O’Rourke has never run statewide, but has put together a voter-charming road-trip candidacy that has generated a lot of attention, news coverage and small donations to his campaign. It’s got a lot in common with the campaign Cruz ran as an upstart candidate in 2012.

It’ll be interesting and, perhaps, competitive. Maybe the president’s ratings will have an effect. And the rest of the people on this year’s ballot — no matter their party — will have something more than a sporting interest in the outcome.

The other Republicans on the ticket don’t want to end up like Jim Hightower or Nikki Van Hightower, the losers in those two 1990 upsets.

Read related Tribune coverage:

Author: ROSS RAMSEY – The Texas Tribune

On First Day of Early Voting in Texas Primaries, Turnout Looks Up – Especially Among Democrats

On Tuesday, more Democrats cast primary ballots than Republicans on the first day of early voting in the 15 Texas counties with the most registered voters. That hasn’t happened since 2008.

Fifty-four percent of the day’s 51,249 in-person votes in those counties Tuesday were cast in the Democratic primaries, according to the Texas secretary of state. In 2014, that number was slightly less than half, and in 2010, Democrats represented just 45 percent of first-day voters.

Meanwhile, the total combined first-day turnout in those counties was up by more than 10,000 compared to the last two mid-term elections.

It’s hard to know what is responsible for those numbers — or whether the trends will continue through primary election day. The growth in first-day turnout comes during a time of high motivation among Democrats across the country. But there aren’t high-profile Republican primaries for governor or U.S. Senate in Texas this year.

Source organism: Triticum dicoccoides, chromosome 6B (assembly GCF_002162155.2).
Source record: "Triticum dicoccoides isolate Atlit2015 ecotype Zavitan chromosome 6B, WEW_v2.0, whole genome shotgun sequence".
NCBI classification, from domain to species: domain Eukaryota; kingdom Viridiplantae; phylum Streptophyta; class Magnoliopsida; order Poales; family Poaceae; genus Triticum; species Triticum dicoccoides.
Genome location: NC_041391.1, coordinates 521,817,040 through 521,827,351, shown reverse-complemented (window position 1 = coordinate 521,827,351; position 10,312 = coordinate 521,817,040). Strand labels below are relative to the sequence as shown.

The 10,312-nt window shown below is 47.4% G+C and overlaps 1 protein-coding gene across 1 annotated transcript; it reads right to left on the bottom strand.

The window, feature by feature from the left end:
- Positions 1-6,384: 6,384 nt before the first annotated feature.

Also, the state’s urban centers tend to lean more Democratic, so it’s unclear whether the numbers are similar in more rural counties.

Strong primary turnout for one party doesn’t necessarily replicate itself in a general election. The last time Democratic voters outnumbered Republicans on first-day voting in primaries was 2008 during a heated presidential primary between Barack Obama and Hillary Clinton. Republicans still swept the state that year.

Still, some of Tuesday’s numbers have Democrats excited.

In 2010, 15,523 Democrats in the top 15 counties voted on the primary’s first day of early voting. This year, that figure has nearly doubled, to 28,475. Republican first-day turnout increased over the same period, but only by about 4,000 voters.

In Harris County, home of Houston, Democratic turnout was up 200 percent from 2014, while Republican turnout increased by 25 percent. And in Dallas County, Democratic first-day turnout grew 56 percent from 2014 to 2018, while Republican first-day turnout shrunk 19 percent.

Texas provides for nearly two full weeks of early voting before the state’s official primary election day March 6. In 2014, nearly 600,000 total votes were cast in early voting.

Read related Tribune coverage:

Author: EMMA PLATOFF – The Texas Tribune

UT/TT Poll: A new President, Popular with Texas Republicans

Texas Republicans have rallied strongly around President Donald Trump in the first weeks of his administration. Texas Democrats had just as strong a reaction — in the other direction.

In his second month in office, President Donald Trump is getting overwhelmingly good grades on his job performance from the state’s Republicans, according to the latest University of Texas/Texas Tribune Poll.